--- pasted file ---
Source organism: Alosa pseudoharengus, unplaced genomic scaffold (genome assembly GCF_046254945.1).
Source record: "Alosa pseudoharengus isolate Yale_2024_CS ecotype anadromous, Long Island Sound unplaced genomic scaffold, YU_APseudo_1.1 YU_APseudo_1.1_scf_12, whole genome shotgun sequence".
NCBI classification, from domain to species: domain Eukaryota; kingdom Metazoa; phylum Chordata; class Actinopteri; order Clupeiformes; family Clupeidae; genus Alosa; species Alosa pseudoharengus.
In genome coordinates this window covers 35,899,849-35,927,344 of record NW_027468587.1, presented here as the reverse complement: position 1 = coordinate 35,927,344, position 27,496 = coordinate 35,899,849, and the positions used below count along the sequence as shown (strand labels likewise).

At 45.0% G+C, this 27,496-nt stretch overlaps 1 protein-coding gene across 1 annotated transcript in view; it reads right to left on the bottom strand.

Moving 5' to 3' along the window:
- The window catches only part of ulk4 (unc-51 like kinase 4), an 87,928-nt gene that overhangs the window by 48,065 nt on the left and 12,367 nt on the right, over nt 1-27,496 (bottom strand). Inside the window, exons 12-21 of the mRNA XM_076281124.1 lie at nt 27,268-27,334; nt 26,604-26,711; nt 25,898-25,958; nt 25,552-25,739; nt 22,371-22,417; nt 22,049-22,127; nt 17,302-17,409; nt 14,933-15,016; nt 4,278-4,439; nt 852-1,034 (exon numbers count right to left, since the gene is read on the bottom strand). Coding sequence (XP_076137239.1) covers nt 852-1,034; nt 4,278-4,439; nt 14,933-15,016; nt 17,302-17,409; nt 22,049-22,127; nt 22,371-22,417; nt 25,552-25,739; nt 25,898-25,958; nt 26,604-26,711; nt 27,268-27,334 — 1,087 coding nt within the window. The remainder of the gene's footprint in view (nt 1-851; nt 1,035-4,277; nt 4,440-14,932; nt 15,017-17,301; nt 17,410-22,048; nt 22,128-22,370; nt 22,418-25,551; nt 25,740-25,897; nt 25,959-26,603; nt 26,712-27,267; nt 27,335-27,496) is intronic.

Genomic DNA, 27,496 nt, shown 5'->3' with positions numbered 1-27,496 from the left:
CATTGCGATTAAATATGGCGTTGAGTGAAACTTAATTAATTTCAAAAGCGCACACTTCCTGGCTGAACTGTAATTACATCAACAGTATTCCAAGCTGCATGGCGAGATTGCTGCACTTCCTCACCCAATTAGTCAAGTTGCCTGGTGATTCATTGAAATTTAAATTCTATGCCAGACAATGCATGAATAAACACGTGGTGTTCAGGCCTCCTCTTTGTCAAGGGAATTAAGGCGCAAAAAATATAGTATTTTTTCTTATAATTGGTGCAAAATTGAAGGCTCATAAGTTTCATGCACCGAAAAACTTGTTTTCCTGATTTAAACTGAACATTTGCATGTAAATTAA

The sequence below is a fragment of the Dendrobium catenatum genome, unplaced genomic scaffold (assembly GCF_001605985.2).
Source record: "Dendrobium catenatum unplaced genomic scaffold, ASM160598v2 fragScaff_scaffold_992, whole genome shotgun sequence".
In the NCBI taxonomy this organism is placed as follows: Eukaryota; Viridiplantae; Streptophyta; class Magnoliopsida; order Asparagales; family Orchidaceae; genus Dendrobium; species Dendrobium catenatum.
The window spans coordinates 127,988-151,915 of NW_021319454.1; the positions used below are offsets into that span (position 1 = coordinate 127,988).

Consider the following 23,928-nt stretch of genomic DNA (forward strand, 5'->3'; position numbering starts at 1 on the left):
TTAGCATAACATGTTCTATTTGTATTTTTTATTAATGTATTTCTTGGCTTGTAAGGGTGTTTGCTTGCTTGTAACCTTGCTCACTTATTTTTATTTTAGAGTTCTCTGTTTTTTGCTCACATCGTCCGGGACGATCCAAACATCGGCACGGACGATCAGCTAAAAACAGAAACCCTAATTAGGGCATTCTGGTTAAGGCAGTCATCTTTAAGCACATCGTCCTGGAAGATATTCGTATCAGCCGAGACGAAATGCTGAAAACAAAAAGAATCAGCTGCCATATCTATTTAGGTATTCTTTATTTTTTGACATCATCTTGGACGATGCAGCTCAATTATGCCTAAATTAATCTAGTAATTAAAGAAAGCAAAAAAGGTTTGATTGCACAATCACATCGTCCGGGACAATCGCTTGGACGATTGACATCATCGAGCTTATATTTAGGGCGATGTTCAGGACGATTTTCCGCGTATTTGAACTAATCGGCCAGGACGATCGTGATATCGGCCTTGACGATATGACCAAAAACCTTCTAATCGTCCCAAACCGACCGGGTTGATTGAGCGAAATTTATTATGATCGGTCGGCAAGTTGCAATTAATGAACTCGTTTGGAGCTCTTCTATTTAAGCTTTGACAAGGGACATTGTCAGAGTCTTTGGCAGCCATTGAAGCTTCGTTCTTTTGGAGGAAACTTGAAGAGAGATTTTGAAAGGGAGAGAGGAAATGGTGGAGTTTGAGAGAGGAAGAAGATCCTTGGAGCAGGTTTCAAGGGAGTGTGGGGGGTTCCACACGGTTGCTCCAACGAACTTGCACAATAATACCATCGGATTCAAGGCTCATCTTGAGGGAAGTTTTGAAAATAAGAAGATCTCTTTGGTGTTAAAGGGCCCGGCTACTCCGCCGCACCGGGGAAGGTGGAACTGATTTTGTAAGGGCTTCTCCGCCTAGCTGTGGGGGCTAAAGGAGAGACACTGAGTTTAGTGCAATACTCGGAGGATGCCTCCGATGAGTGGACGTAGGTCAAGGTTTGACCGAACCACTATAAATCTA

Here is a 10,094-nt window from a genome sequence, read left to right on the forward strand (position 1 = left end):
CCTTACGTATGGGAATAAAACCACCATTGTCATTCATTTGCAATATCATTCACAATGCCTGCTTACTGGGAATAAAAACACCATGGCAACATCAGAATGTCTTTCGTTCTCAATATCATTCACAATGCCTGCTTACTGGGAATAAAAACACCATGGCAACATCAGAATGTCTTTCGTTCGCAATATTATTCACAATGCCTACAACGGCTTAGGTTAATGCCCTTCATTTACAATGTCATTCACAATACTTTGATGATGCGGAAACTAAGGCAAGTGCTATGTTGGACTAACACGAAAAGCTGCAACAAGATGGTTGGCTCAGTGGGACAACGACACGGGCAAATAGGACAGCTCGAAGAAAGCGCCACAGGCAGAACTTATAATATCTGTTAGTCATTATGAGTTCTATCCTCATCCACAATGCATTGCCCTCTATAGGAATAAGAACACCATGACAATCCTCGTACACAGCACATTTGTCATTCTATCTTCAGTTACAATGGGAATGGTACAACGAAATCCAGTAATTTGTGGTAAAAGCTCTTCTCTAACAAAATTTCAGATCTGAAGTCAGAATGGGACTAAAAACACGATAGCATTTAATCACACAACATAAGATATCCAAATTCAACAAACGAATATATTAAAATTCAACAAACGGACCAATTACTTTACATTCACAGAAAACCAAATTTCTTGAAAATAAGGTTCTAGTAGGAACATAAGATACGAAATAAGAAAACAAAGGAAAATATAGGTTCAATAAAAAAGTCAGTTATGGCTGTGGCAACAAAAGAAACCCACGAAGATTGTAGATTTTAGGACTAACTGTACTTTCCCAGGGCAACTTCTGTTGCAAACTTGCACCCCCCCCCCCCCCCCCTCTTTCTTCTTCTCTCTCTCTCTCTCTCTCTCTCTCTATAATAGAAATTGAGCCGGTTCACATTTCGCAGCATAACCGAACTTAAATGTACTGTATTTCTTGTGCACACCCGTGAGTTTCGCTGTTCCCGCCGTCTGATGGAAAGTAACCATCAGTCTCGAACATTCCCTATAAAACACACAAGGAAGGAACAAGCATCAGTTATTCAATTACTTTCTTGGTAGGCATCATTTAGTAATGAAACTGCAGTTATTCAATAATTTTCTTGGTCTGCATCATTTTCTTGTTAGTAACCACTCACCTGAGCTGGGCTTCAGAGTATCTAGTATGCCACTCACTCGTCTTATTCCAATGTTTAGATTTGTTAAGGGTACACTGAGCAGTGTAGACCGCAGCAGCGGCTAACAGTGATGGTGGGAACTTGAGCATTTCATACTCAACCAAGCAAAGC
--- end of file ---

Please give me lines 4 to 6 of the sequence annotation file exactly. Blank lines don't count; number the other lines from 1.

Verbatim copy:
In genome coordinates this window covers 35,899,849-35,927,344 of record NW_027468587.1, presented here as the reverse complement: position 1 = coordinate 35,927,344, position 27,496 = coordinate 35,899,849, and the positions used below count along the sequence as shown (strand labels likewise).

At 45.0% G+C, this 27,496-nt stretch overlaps 1 protein-coding gene across 1 annotated transcript in view; it reads right to left on the bottom strand.

Moving 5' to 3' along the window: